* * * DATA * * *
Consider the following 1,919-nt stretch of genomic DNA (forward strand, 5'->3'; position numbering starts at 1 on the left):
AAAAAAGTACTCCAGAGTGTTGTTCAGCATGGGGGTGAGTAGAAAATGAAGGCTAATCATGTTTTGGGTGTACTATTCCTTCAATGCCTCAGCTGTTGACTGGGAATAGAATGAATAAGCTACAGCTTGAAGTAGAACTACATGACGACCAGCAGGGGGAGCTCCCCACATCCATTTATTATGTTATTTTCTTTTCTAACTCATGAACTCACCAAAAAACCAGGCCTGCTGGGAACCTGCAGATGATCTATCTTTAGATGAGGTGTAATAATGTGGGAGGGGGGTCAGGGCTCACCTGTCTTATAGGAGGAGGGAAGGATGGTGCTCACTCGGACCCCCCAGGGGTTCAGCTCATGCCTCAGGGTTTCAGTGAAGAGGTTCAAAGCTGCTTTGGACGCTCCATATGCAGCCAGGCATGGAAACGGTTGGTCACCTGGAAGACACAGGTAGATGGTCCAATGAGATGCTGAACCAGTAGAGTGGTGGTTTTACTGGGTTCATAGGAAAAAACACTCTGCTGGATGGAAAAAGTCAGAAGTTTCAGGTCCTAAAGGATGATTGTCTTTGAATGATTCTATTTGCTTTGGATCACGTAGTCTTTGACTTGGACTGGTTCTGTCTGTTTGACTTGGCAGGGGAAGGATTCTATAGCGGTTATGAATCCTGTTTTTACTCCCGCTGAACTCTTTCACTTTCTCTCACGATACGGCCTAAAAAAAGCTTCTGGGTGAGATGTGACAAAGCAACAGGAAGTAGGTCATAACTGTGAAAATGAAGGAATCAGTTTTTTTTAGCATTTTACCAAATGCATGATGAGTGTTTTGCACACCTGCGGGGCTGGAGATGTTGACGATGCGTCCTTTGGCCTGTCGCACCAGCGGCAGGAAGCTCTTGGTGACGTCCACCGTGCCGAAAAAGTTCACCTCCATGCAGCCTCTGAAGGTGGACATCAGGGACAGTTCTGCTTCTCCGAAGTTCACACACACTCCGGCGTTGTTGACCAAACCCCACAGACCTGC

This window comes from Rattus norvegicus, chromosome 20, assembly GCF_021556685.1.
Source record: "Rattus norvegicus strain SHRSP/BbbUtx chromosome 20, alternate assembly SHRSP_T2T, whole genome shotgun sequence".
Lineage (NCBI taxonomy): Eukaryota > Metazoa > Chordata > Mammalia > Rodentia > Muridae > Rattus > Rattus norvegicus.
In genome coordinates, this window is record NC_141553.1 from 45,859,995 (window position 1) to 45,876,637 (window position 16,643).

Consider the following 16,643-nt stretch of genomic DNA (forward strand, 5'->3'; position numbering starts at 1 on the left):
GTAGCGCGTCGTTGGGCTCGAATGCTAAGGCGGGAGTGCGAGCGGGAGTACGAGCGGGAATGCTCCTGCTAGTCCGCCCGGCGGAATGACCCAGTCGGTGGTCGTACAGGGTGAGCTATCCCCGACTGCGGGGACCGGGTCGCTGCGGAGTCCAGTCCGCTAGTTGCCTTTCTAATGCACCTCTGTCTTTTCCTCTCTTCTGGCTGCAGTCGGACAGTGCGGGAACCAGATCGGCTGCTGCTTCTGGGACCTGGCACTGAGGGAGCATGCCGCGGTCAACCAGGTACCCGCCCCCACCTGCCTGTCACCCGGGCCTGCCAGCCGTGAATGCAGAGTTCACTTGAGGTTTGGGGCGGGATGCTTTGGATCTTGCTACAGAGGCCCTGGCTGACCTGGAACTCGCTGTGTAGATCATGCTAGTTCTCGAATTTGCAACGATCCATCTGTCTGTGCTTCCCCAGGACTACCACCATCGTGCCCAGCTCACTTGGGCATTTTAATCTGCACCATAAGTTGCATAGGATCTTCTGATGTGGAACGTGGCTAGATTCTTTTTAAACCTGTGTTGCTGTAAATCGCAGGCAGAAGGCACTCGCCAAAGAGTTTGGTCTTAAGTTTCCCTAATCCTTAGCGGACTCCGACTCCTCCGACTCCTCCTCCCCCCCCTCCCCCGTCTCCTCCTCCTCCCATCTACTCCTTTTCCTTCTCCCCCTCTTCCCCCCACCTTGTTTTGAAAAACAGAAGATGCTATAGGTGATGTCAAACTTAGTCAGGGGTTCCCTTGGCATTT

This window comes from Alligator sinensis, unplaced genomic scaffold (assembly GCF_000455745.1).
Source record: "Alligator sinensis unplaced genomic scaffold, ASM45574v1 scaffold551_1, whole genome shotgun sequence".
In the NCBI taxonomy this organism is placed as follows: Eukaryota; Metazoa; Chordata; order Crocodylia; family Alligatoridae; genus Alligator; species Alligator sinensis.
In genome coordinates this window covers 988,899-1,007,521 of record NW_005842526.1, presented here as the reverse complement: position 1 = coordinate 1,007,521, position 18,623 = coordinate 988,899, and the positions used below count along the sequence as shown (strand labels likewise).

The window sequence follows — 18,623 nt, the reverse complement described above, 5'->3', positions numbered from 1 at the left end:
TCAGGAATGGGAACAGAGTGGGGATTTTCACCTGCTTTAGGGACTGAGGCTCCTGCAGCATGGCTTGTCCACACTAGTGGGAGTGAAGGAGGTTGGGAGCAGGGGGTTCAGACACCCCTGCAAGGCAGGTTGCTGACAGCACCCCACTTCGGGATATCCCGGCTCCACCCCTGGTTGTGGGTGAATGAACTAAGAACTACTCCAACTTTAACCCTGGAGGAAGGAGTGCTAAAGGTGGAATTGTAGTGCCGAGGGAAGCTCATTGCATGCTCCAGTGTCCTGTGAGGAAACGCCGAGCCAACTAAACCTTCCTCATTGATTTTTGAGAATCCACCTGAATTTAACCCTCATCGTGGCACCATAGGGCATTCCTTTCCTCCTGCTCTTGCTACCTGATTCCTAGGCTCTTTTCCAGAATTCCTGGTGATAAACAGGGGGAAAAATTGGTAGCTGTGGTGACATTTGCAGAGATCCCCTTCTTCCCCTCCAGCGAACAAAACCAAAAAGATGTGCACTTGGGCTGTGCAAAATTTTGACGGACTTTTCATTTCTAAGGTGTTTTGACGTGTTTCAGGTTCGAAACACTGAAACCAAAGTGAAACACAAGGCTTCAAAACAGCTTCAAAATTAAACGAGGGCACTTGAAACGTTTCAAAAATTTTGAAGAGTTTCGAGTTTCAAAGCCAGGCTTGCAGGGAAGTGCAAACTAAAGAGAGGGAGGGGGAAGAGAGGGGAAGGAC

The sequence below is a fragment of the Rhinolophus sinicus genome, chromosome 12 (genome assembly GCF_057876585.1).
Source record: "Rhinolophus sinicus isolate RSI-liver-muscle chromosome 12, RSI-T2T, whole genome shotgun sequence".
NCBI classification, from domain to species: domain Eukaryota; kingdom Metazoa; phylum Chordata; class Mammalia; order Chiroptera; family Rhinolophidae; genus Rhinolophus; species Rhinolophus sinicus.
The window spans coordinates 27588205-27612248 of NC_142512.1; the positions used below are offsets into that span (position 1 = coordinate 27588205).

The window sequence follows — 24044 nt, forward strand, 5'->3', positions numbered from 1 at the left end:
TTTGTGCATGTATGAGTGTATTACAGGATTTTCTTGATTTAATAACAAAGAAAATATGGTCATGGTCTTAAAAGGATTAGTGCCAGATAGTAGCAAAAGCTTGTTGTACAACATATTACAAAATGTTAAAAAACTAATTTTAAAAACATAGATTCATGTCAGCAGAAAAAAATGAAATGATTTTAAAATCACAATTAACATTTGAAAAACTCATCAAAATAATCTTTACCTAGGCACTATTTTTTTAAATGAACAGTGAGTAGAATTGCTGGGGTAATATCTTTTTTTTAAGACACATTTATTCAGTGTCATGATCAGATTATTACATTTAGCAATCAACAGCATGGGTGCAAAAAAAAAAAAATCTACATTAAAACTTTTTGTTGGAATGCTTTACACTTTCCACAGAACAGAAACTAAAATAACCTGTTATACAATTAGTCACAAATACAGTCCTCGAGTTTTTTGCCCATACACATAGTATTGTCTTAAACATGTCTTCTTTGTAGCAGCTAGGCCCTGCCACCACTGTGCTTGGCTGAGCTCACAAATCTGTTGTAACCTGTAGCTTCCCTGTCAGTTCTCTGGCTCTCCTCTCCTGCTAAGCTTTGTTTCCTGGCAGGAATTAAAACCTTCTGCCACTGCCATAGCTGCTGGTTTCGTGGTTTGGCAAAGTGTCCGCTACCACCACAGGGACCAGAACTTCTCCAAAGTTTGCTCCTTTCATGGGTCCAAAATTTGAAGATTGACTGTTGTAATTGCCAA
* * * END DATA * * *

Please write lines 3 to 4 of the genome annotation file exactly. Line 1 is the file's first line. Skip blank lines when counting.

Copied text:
This window comes from Rattus norvegicus, chromosome 20, assembly GCF_021556685.1.
Source record: "Rattus norvegicus strain SHRSP/BbbUtx chromosome 20, alternate assembly SHRSP_T2T, whole genome shotgun sequence".